- Anderson Home
- News at Anderson
- Events at Anderson
- Bulletin & Newsletter
- News from Advisement and Career Services
- Faculty News & Highlights
- Press Release Search
- Contact Us
March 1, 2010
Albuquerque, NM -- Students in the Information Assurance program at the University of New Mexico were invited to participate in a week-long training course in several areas of digital forensics including host forensics, network reverse engineering, and malware reverse engineering. The intensive hands-on workshop, Tracer Fire II, was held at the Buffalo Thunder Resort in Pojoaque, New Mexico and hosted by the Los Alamos National Labs. The training course is designed to educate and test cyber-incident response teams. Students and professionals of all skill levels were invited to attend the event which included local law enforcement departments as well as DOE cyber responders.
The training was held Monday through Friday and was broken up into two parts. The first two days consisted of interactive training sessions to familiarize attendees with current technologies. The skills learned in the training sessions were then put to the test in the remaining three days. Attendees broke up into teams and competed against one another by solving logic puzzles, breaking codes, and hacking machines. The challenges tested the abilities of the individuals in responding to cyber attacks in a real-world setting.
The primary focus of the training was geared towards assistance for the incident responders, specifically Rapid Response Cyber Forensics (RRCF) practitioners. RRCF is based on analyzing networks and defending against attacks rather than analyzing evidence after it has been attacked then presenting it in a court of law.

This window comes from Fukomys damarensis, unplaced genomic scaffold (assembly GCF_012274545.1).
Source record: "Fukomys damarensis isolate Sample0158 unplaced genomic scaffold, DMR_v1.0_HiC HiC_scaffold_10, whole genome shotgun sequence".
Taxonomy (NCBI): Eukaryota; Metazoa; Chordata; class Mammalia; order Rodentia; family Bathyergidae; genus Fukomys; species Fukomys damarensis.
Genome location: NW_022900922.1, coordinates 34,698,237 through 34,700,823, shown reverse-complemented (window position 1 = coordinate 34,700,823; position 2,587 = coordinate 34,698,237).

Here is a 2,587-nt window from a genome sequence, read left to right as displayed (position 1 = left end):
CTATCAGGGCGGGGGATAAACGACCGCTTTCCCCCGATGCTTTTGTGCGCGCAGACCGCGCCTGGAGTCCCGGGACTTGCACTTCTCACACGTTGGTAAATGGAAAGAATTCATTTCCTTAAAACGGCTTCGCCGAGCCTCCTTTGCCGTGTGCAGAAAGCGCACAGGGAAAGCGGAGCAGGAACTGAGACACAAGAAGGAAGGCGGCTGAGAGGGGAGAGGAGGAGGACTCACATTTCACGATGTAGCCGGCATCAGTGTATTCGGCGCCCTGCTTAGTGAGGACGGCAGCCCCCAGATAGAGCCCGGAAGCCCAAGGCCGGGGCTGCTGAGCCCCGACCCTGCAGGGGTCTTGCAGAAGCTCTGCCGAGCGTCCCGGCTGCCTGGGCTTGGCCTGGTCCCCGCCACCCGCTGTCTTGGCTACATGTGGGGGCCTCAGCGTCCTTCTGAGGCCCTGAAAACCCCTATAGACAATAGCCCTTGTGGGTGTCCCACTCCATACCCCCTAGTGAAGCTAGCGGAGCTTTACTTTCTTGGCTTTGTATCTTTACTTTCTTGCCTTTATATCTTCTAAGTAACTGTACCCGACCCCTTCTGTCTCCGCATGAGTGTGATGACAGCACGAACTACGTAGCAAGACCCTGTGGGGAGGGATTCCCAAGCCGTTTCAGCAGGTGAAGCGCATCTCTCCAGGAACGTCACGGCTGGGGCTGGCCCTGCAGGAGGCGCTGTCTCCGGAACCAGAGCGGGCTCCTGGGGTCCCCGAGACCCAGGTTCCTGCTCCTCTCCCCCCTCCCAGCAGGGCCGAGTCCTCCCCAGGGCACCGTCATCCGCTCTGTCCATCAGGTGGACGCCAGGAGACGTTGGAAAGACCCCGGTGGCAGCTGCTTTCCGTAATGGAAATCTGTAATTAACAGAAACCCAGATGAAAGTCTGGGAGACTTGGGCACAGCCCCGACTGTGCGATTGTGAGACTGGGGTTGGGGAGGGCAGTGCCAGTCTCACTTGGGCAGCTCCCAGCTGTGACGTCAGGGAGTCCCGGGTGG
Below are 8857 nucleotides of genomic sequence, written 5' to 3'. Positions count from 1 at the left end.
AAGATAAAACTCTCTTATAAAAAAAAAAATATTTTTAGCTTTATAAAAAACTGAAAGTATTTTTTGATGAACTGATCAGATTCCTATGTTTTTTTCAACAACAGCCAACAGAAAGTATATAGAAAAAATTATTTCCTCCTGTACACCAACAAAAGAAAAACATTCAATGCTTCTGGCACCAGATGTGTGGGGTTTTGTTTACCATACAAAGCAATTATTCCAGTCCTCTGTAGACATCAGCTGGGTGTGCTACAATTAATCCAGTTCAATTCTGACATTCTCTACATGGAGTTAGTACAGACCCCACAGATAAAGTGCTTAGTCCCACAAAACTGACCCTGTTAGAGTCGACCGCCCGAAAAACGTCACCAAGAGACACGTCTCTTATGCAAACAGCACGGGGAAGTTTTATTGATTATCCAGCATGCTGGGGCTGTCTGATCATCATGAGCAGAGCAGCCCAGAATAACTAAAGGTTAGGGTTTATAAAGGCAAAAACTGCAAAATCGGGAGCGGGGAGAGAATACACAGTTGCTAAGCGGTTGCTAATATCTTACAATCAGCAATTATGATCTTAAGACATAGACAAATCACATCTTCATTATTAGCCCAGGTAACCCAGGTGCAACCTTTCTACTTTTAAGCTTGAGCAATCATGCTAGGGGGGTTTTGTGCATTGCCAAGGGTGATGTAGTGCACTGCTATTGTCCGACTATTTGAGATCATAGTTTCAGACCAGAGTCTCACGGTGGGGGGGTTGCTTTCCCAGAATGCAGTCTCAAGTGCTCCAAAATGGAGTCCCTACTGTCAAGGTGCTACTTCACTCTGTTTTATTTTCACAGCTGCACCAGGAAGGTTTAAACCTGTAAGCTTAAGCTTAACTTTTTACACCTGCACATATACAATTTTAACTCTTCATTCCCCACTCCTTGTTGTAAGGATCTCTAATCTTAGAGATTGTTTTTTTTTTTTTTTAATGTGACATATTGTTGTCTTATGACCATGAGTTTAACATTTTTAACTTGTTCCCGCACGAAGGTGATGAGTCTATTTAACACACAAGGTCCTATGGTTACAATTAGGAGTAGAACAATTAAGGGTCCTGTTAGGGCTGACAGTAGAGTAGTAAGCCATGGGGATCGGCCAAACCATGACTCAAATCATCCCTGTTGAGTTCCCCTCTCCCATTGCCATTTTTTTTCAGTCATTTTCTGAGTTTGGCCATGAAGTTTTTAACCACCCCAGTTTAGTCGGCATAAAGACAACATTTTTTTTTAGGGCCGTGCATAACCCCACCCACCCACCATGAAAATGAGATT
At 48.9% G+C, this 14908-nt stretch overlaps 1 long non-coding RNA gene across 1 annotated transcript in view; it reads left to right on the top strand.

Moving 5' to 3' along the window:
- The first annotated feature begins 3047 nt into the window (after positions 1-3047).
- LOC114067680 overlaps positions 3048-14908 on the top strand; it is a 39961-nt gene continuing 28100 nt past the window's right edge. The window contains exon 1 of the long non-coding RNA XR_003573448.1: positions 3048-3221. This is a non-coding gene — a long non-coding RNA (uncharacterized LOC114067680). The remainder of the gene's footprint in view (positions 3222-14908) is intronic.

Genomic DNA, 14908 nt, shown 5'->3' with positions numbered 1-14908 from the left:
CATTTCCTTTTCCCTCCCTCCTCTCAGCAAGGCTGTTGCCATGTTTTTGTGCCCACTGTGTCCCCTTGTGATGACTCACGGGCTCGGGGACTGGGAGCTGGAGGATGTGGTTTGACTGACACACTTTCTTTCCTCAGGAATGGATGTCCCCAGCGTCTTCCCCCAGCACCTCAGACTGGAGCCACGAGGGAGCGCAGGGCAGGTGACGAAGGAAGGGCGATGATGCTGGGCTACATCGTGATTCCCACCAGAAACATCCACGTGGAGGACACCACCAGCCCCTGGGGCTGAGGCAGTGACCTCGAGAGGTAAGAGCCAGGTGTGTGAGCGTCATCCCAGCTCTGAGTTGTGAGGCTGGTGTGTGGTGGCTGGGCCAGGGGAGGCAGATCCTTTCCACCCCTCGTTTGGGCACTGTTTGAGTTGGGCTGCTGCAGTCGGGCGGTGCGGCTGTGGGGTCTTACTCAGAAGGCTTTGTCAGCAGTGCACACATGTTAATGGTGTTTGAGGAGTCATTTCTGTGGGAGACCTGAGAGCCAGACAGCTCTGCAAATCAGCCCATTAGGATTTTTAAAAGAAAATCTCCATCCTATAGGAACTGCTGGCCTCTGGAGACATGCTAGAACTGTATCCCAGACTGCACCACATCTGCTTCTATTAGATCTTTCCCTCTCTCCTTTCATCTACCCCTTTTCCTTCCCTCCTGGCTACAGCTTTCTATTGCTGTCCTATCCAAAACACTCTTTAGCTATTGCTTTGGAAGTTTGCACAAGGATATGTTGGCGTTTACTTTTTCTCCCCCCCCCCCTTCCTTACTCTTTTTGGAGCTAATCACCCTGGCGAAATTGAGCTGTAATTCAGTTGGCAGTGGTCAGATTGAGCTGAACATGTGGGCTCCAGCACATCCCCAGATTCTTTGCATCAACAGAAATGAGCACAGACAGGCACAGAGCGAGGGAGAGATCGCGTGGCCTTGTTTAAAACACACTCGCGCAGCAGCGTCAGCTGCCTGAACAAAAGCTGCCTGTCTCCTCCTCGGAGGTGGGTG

"This DOE Computer Forensics Training Seminar was very enlightening", said UNM student Shantelle Williams. "I was exposed to many new cyber forensics tools and concepts. As I advance in the Information Assurance program, I hope to gain further knowledge that will better prepare me for future Rapid Response Computer Forensic courses. The field is on the cutting-edge of technology and is crucial to our continued existence in the cyber world. I am thrilled for the opportunity to be a part of it."
The University of New Mexico is the only institution with a graduate Information Assurance program combining the efforts of the national labs, the NSA and DHS, and the FBI’s Regional Computer Forensics Lab (RCFL) in a management school in order to serve the growing demand for a skilled information assurance workforce. For more information about the Information Assurance program visit http://ia.unm.edu.
The Anderson School of Management at the University of New Mexico is dedicated to excellence in professional management education. At the Anderson School, faculty, staff, and students are committed to shaping the intellect and character of the next generation of business leaders, advancing the knowledge and practice of management, promoting economic development, and building a vibrant intellectual community that serves the highest and best interests of all our stakeholders.
The School was founded in 1947 and now offers more than a dozen concentrations at the BBA and MBA levels and is accredited by the Association to Advance Collegiate Schools of Business in the top 20% of business schools in the nation. The School is funded by the State of New Mexico and further support is generated by The Anderson School of Management Foundation. For more information, the public can visit www.mgt.unm.edu, email email@example.com, or call (505) 277-6471.
PHOTOS, INTERVIEWS, AND FURTHER INFORMATION AVAILABLE ON REQUEST